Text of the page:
Immunizing vast amounts of people without the need for trained medical personnel would, obviously, be incredibly helpful to health officials responding to pandemics or trying to eradicate vaccine-preventable diseases in developing countries. And a tiny patch comprised of a hundred microneedles that dissolve into the skin could be the solution.
Using a $10 million grant from the National Institutes of Health, researchers at Emory University, Seattle-based non-profit PATH and Georgia Institute of Technology are working to determine whether the patch, which was shown in an animal study to be effective at delivering vaccines, could one day be used to administer flu shots. According to a recent Georgia Tech release:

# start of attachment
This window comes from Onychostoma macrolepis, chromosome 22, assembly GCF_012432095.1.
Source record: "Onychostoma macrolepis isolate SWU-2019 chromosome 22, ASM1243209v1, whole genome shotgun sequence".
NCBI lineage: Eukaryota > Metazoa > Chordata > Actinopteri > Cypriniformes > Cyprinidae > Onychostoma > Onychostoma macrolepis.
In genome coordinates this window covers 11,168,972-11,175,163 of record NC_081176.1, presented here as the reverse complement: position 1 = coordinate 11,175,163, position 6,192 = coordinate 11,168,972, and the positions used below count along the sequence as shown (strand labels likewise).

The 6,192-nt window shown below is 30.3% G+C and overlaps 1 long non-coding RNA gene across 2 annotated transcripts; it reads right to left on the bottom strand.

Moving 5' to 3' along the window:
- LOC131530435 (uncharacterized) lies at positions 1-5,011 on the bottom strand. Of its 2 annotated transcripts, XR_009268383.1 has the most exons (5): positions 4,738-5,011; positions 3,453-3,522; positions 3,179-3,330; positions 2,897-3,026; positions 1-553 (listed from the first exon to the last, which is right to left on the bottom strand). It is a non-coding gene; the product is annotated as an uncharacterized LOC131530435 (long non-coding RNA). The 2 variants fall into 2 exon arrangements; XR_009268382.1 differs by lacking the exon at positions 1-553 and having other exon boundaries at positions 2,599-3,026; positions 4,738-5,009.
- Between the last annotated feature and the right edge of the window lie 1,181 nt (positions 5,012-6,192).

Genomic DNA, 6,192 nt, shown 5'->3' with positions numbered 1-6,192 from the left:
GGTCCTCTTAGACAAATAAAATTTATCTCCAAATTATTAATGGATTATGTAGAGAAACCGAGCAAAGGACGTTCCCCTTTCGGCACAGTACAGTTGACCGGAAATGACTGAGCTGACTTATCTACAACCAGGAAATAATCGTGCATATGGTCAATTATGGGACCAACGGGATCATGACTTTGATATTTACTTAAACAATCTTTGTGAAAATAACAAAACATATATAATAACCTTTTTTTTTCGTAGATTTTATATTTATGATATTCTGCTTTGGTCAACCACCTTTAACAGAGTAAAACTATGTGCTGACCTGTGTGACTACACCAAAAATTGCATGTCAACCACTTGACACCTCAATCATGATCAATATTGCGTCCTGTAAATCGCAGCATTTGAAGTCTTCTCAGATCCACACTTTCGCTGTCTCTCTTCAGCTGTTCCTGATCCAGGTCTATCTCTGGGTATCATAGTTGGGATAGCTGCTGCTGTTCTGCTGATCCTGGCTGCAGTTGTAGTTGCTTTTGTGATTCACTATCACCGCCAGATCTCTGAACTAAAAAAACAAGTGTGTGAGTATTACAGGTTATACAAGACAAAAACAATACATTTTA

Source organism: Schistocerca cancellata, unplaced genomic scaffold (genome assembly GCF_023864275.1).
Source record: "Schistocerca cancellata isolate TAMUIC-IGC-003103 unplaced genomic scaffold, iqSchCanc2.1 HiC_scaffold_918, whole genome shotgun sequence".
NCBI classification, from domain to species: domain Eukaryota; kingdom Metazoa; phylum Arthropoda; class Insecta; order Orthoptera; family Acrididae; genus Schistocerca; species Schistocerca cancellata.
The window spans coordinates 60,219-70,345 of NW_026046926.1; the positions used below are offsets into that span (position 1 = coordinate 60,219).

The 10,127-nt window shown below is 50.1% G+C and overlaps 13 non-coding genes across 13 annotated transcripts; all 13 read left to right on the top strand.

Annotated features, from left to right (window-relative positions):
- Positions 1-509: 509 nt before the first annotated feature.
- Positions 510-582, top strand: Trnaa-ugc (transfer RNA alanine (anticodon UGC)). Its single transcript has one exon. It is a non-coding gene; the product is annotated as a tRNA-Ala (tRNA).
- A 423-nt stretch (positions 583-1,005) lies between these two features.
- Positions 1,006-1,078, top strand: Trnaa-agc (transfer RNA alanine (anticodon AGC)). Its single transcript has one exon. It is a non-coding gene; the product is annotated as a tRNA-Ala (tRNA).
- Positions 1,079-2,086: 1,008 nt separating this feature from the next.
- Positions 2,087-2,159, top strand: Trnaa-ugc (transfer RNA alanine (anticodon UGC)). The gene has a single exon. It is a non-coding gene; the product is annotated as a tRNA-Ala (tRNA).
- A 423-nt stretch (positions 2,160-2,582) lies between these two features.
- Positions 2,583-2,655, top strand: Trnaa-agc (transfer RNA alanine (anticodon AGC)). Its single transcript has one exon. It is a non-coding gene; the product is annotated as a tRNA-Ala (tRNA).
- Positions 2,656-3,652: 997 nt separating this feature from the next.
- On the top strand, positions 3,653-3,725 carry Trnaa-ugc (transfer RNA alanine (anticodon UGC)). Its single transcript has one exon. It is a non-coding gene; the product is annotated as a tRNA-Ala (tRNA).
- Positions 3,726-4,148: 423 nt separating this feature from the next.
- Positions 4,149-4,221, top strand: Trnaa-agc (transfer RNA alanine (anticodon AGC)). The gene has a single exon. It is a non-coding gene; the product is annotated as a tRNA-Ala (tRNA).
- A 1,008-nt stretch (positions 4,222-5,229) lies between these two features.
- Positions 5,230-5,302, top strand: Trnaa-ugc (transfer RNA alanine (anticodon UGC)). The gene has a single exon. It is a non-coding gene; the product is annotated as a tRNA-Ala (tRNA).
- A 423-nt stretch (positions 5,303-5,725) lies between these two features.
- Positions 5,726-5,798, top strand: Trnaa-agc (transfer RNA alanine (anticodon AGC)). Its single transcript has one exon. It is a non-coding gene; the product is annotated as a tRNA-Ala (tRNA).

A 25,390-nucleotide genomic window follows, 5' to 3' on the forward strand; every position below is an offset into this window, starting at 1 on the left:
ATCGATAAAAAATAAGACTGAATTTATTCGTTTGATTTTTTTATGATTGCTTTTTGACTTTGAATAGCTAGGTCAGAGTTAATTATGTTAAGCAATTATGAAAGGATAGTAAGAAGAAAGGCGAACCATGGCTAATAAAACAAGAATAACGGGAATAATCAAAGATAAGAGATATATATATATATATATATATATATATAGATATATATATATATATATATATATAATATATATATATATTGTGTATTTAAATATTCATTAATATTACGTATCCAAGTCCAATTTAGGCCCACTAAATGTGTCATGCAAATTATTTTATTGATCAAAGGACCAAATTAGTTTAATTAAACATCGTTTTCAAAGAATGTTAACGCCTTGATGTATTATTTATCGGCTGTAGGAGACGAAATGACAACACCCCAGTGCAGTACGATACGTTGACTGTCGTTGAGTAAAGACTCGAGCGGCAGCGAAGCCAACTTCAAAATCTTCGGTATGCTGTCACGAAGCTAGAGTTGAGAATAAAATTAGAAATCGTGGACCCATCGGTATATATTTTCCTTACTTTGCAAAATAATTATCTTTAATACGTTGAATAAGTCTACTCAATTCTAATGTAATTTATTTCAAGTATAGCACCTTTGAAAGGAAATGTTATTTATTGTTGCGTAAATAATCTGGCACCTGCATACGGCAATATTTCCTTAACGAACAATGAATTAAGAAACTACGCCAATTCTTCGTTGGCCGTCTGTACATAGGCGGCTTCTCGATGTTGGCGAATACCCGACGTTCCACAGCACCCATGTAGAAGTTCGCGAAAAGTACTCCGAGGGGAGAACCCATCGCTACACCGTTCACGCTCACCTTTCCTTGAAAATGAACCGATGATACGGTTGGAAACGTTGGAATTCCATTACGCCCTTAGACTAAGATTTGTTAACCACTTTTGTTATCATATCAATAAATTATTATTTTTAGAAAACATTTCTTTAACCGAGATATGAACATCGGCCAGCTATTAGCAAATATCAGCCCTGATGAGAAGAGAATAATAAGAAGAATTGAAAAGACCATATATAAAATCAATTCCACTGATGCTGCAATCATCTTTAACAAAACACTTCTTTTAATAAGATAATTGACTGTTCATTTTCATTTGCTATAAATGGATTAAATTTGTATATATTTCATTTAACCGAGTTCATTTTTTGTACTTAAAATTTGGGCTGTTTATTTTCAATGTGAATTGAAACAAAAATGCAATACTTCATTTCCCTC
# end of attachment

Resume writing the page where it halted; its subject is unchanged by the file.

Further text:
The five-year grant will be used to address key technical issues and advance the microneedle patch through a Phase I clinical trial. The grant will also be used to compare the effectiveness of traditional intramuscular injection of flu vaccine against administration of vaccine into the skin using microneedle patches.
Researchers hope the funding accelerates development of the microneedle patches to make them available for general use within five to ten years. As someone who has yet to outgrow her childhood fear of needles, I eagerly await the day the painless patch is offered in substitution to the syringe.
Previously: Vaccination: Replacing the needle with a patch
Photo by Mark Prausnitz/Georgia Institute of Technology